Tuesday, July 7, 2015

Legislative Update - The Final Reckoning

The Legislature called it a session late yesterday. There just doesn't seem to be a whole lot to say about it. In a larger context of "business as usual," I see small, incremental things mostly. Nothing that is wonderful for people who bike, and nothing catastrophic. (Do you see anything else or want to characterize it otherwise?)

Undated early view of 1876 Oregon Capitol
(before Portico addition of 1888)
via State Capitol 75th Anniversary site
Bills that passed recently:
  • HB 2621 for expanded photo speed enforcement pilot project in Portland.
  • SB 463 would permit darker tints in car windows with "letter from doctor."
  • HB 2002 The Portland BTA came out with a important observation about traffic stops, racial profiling, and vision zero. As we ramp up vision zero approaches to safety and call for more traffic enforcement, we need to ensure there is enforcement for actually dangerous or unlawful behavior, and less "stop and frisk" for potential or phantom or trivial lawbreaking. HB 2002 calls for important steps to end racial profiling by law enforcement.
  • HB 2274 Changes name of "Connect Oregon Fund" and renews it for another cycle. This makes $42 million in video poker and lottery dollars available for marine, rail, air, bike/ped projects outside of the public road right-of-way.
  • SB 5502 concerning North State Hospital Campus. The "Enterprise Asset Management" line item went from $8.3 million for that project to $100 million for a whole lot more, and from the bill alone it is not possible to say what is envisioned. 
Bills that passed earlier in the session:

  • SB 533 making it legal for two-wheelers to go on red when you've waited one complete cycle and the light or controller is broken.
  • SB 120 as introduced expanded the definition of ways to meet "mobility standards" and included "reducing congestion in other modes of travel" - which seems ambiguous, but could as the language was adjusted have meant something like "reduce auto congestion by means of improvements in bike lanes and transit (etc)." The relevant language has been deleted in the first round of amendments, and now it looks like it maintains the usual "highway mobility targets established for a highway corridor by the Department of Transportation’s Oregon Highway Plan" and calls for a new study and to "adopt or amend rules relating to transportation improvements.
Bills and concepts that failed:
  • HB 3255 Originally requiring additional reflective clothing at night, but now with two sets of proposed amendments for a rear light instead of just a reflector at night.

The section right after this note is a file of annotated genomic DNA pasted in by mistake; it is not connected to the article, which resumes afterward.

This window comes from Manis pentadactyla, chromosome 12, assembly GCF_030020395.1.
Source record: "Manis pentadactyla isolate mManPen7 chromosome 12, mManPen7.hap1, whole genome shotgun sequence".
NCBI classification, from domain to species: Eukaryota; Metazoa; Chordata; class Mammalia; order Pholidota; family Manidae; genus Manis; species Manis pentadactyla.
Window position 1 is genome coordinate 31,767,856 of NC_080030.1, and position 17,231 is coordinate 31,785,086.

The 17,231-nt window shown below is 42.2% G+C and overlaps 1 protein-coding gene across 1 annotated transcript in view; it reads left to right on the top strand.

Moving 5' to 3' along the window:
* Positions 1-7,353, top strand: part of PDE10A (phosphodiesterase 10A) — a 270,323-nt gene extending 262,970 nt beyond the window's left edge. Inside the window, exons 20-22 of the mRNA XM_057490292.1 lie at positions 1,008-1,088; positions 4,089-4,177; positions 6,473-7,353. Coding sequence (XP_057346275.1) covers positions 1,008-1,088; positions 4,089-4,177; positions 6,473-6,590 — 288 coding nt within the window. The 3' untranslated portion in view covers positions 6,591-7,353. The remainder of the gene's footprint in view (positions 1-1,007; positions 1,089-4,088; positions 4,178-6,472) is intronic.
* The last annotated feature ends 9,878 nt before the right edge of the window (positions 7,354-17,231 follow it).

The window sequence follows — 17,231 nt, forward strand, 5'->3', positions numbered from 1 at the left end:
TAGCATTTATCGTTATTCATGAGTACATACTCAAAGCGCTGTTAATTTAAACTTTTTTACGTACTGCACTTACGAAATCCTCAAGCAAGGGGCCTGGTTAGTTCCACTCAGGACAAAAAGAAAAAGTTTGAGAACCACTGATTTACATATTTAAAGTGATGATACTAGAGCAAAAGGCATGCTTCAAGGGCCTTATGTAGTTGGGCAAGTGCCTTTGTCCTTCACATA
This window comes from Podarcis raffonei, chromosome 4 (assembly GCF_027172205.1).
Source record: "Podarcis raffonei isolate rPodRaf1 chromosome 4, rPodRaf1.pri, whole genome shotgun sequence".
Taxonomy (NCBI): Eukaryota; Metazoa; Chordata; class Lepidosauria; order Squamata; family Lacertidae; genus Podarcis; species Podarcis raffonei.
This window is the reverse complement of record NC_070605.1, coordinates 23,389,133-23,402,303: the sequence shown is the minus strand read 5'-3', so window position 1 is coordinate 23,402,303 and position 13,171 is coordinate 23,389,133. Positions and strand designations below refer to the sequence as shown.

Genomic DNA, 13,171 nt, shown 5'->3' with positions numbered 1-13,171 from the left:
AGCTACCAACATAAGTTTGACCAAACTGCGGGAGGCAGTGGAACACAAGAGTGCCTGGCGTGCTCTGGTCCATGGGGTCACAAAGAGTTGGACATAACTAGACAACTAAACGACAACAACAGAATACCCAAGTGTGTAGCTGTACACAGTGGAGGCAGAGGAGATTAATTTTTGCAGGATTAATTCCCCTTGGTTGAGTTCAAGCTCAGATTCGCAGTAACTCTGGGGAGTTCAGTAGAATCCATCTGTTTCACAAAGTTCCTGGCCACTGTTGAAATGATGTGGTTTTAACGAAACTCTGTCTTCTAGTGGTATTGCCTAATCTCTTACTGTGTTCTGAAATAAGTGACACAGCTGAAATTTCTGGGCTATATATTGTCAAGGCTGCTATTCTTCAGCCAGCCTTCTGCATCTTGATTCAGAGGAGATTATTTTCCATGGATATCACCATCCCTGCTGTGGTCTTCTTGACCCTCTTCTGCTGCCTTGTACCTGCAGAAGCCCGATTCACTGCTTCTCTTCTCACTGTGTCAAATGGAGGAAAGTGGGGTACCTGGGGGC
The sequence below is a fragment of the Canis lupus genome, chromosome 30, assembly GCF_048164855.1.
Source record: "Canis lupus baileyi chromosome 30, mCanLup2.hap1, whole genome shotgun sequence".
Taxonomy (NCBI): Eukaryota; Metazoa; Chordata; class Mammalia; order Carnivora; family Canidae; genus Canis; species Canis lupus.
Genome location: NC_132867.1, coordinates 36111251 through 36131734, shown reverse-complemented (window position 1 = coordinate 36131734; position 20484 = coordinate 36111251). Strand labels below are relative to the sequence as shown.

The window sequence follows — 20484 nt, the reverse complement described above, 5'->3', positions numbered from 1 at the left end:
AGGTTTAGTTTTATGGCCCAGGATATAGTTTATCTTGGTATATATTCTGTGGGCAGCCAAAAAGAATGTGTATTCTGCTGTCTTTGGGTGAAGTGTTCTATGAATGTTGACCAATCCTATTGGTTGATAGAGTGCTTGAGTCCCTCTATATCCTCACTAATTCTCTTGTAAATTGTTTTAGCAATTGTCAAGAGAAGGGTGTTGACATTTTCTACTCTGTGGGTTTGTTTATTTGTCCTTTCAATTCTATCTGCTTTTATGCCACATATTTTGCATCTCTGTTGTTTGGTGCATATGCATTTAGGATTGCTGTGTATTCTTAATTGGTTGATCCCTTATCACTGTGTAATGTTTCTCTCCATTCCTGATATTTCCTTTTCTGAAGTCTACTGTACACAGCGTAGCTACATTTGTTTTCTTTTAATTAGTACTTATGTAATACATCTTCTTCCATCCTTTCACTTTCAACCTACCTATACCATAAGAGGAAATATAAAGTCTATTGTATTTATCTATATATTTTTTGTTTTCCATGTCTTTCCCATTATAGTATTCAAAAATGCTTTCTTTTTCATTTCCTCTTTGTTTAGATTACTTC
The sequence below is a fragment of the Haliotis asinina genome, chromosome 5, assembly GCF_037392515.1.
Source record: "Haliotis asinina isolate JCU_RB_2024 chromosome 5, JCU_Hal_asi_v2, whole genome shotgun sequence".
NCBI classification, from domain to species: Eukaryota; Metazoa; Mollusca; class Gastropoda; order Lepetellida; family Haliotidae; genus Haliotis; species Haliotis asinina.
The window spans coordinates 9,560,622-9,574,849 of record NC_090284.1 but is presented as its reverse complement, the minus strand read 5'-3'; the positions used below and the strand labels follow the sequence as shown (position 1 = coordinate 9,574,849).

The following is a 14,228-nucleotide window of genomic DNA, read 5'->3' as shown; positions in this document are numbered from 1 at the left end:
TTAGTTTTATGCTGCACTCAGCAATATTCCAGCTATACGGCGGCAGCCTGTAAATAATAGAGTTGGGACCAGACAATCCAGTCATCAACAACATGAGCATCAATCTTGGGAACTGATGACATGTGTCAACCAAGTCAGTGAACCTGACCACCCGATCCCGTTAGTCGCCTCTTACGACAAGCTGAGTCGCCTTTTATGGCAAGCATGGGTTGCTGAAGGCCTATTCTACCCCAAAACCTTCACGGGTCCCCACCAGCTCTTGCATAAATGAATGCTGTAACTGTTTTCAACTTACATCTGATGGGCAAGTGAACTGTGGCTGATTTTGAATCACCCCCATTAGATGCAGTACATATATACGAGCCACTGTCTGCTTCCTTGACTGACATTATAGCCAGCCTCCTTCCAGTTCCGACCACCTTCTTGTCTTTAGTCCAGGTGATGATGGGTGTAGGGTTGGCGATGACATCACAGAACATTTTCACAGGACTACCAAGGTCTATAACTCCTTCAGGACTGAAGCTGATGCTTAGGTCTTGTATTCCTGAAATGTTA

• HB 2736 would establish a Task Force on Vision Zero. Looks pretty dead. 
  • SB 565 - Tax credit for rehab of historic properties.  
  • HB 2564 on inclusionary zoning.
  • HB 2633 on improving planning for disasters.
  • HB 3470: Requires Environmental Quality Commission to adopt by rule statewide greenhouse gas emissions limits for years 2020 and 2050 and to adopt interim statewide greenhouse gas emissions limits consistent with 2050 limit every five years.​ 
  • Fees on studded tires
  • More stringent testing and license renewal for drivers over 75  
  • Gas tax and carbon tax reform
  • The larger transportation package - though it wasn't very good, and taking a mulligan on it might be for the best
  • Bike licensing
  • WES/Commuter rail study
  • Seismic work for the Capitol building itself. (A lot of criticism of the Capitol project goes like, "when the earthquake hits, I'll be worried most about my family; the Capitol is the last thing I'll be worrying about." But apart from the immediate loss of life, another important cost to not stabilizing the Capitol is how our descendents would feel about it 75 years down the road after it is lost - just like we feel the loss today of the 1876 Capitol in the 1935 fire.)
They'll reconvene in February.


Interesting piece on personality conflict between the Speaker and President of the Senate:

For all notes on the 2015 session, see here.


Anonymous said...

The Bend Bulletin has more on the "gang of 8" and failed transportation package -

There's significantly more detail on how Big Oil drove the ostensible "compromise":

"While the Gang of Eight worked in private and almost exclusively with Brown policy advisers, lobbyists for the oil industry who oppose the low-carbon fuel standard were kept up-to-date and even outlined part of the new package that would have repealed and replaced the standard.

Because the standard aims for a 7.7-million ton reduction of greenhouse gas pollution in 10 years, lawmakers agreed that was the minimum target they’d need to reach to try to swap the program for new carbon cuts and road funding.

Internal documents from the group show a large piece of the proposed carbon-cutting scheme was associated with three prominent oil and industry lobbyists: Paul Romain, Bob Russell and Brian Doherty.

The so-called “Doherty/Russell/Romain concept” came largely from the framework of two proposed ballot measures to water down or repeal the standard filed on May 20, a week after The Bulletin first reported Brown had pulled leaders together to try to salvage a bipartisan transportation deal.

The work group used the ballot measure largely as a blueprint that would cut carbon emissions through blending biofuel “as long as the fuel is commercially available, technologically feasible, and cost effective.”"

Anonymous said...

Since it's 57pp long, not sure this really counts as a "summary," but here's the ODOT summary of legislation: